Partway through the litigation, Hall and Burch took the public school parents' side against the program.
Tamerlin Godley, a Los Angeles-based attorney representing the anti-voucher parents, spoke to HD Media on Thursday before Morrisey's attempt to skip the Intermediate Court was known. She had seen his request to the high court for just the stay, and said she still needed to examine whether the attorney general's request for that was procedurally allowable.
"The trial court denied the stay. The intermediate appellate court denied a stay. I'm not sure they even have the right to go to the Supreme Court at this point to try, yet again, a third time, for a stay,” Godley said. She compared it to saying, "Mom said no. Let's ask Dad."
Morrisey's filing requesting the stay — his office released it in a news release, but the Supreme Court didn't provide it Thursday — accuses Godley's side of "strategic delays" in filing the suit. Godley rebutted that and added that “the state should have been letting parents know that this was subject to litigation and there was a high risk that they would not be receiving money for this year."
Article 12 of the state constitution says "the Legislature shall provide, by general law, for a thorough and efficient system of free schools."
Godley and her fellow attorneys argued the program is unconstitutional for several reasons. Among them: The vouchers divert public funds that could otherwise be used for public education toward the private- or home-schooling alternatives participating parents choose.
The state funding formula for county public school systems is largely based on how many students enroll in public schools in those counties. That means vouchers that newly enable or incentivize families to pull their children from public classrooms would automatically reduce public education funding.
Morrisey's office argued the harm from that is conjectural.
"Respondents’ theory is necessarily indirect: The Act might encourage other students to leave their children’s public schools, which might lead to a significant drop in enrollment, which might eventually cause decreased state public-school funding (at least under existing formulas), which might be large enough for their particular schools’ funding to slip below adequate levels, which the Legislature might fail to correct through new appropriations, and which might then hurt their children should they remain in public schools," the office wrote.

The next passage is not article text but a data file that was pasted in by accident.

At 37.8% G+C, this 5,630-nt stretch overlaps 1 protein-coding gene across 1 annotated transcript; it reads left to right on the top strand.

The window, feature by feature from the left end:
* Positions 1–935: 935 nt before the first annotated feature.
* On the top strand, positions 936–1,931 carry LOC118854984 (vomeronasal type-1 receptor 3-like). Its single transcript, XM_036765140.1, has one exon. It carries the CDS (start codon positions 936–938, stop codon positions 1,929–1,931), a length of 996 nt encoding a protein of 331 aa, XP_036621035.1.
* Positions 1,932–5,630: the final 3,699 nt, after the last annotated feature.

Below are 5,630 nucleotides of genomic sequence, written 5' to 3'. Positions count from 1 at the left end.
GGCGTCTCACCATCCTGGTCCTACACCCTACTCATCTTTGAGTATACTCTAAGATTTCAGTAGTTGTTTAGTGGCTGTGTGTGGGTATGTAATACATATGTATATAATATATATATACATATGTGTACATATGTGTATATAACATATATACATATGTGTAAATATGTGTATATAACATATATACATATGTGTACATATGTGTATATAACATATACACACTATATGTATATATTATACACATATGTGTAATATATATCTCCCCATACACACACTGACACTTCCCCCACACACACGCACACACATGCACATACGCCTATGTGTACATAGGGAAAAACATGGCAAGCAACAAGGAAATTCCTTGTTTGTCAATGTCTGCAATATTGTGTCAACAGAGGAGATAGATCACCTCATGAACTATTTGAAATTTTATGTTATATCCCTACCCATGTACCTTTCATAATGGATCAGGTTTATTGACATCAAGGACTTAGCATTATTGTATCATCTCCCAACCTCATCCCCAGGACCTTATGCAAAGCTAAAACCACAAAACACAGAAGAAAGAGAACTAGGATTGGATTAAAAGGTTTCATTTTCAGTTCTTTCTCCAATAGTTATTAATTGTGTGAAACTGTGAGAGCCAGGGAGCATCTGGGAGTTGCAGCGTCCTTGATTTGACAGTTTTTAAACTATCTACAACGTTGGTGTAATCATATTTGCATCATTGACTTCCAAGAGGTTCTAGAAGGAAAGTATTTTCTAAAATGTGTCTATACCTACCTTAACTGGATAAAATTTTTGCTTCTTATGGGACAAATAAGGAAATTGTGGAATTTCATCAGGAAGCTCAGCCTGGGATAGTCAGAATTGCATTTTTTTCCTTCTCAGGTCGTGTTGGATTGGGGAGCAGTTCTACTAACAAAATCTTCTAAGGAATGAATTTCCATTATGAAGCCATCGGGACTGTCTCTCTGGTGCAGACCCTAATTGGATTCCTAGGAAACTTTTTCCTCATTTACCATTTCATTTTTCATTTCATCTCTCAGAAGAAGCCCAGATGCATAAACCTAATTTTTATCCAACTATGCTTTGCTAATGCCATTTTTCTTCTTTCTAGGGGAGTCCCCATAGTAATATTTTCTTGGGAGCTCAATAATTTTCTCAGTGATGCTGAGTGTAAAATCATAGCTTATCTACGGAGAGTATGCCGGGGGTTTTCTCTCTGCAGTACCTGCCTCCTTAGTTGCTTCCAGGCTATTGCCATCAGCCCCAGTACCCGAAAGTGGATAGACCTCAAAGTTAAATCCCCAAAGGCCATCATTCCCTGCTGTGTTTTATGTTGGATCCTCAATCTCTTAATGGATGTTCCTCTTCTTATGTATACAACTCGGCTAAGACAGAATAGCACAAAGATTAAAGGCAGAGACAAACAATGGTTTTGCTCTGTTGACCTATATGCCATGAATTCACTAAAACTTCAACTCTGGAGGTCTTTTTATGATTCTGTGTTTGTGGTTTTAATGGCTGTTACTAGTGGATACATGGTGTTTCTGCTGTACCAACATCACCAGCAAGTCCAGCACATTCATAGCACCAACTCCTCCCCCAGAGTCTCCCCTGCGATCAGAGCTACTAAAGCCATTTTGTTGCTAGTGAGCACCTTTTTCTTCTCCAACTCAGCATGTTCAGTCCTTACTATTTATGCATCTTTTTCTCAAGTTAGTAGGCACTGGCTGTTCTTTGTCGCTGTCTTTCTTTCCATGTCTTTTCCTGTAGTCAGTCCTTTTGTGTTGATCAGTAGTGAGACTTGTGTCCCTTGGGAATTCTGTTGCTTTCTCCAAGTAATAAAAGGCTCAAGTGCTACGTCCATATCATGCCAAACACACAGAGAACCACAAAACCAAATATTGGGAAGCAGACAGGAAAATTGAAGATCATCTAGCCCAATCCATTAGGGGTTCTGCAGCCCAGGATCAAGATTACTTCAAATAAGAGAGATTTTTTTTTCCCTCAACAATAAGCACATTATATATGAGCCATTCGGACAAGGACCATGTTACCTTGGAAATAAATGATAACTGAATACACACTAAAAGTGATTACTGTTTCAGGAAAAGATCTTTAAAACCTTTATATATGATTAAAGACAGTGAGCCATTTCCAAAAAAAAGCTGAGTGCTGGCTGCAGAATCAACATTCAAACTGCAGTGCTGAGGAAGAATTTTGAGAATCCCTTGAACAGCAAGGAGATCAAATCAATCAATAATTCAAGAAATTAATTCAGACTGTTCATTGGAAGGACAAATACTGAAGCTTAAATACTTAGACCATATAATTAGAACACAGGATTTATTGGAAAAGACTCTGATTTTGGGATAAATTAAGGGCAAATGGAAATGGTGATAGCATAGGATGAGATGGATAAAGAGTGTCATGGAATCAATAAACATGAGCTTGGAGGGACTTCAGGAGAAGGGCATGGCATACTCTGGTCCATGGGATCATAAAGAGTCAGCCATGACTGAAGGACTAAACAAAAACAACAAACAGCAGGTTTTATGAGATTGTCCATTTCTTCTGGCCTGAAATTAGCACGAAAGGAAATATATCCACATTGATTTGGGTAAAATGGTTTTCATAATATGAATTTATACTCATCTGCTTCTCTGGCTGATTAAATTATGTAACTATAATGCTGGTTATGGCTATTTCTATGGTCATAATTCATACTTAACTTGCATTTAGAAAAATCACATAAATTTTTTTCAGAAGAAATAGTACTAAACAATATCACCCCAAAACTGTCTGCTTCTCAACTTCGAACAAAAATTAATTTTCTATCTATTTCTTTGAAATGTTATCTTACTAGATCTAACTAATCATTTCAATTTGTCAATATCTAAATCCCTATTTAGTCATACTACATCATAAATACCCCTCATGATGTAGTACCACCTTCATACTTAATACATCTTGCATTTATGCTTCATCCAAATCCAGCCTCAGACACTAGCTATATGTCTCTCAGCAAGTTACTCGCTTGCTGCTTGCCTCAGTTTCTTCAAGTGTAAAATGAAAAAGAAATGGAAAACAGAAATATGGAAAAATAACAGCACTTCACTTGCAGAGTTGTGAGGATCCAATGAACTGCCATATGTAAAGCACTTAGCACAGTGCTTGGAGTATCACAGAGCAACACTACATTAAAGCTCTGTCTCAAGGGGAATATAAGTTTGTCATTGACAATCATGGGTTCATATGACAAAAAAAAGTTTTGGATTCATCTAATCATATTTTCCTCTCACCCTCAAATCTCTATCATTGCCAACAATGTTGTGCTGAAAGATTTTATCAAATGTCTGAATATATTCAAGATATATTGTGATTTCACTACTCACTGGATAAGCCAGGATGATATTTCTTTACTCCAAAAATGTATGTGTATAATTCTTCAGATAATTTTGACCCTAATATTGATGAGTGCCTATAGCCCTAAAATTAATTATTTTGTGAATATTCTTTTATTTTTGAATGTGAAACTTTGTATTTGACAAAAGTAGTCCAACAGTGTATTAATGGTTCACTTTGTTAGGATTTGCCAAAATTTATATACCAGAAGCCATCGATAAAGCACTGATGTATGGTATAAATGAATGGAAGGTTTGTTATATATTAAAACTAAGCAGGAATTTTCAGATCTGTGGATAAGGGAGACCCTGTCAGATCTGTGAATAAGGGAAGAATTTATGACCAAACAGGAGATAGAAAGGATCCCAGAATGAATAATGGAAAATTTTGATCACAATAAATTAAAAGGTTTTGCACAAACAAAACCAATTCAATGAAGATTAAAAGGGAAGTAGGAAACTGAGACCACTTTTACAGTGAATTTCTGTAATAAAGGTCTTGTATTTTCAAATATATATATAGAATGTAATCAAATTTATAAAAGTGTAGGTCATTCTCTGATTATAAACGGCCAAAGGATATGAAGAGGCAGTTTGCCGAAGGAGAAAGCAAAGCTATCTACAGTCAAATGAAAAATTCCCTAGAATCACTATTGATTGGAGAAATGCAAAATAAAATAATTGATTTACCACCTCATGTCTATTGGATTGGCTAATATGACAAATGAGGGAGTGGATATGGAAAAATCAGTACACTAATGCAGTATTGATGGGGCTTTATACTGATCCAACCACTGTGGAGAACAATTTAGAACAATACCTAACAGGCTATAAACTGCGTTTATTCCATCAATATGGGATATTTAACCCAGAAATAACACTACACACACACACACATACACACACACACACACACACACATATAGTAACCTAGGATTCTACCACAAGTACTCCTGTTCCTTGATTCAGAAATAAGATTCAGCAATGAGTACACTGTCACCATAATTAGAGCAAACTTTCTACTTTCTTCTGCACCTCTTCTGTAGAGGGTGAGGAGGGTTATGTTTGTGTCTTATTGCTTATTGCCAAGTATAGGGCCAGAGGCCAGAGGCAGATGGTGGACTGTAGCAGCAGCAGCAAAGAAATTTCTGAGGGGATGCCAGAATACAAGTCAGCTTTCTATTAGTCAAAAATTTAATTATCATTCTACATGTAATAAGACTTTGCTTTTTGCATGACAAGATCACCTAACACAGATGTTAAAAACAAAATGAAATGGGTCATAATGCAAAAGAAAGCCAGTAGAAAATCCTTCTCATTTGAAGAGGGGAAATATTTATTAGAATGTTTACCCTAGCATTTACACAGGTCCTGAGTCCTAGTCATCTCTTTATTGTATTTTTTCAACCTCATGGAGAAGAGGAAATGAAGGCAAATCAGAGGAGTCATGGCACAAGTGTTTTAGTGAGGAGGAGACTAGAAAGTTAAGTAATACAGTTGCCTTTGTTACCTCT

The office wrote that "schools’ numbers fluctuate for many reasons, after all."
"West Virginia’s have been declining for some time, yet no one suggests these fluctuations create a constitutional injury," the office wrote. "And even if Respondents could show that those Hope Scholarships spur are different, all that might prove is that the funding structure might become inadequate. It would say nothing about the Act’s legality. If the existing funding formula were to fail — for any combination of factors — then the Legislature would be duty-bound to come up with something else."
The office also wrote that any public education funding reduction wouldn't be imminent because public school funding is based on the prior year's enrollment numbers. But that means students dropping out of public schools this fall, when the state does the count, would reduce funding for next school year.
Ryan Quinn covers education for the Charleston Gazette-Mail. He can be reached at 304-348-1254 or firstname.lastname@example.org. Follow @RyanEQuinn on Twitter.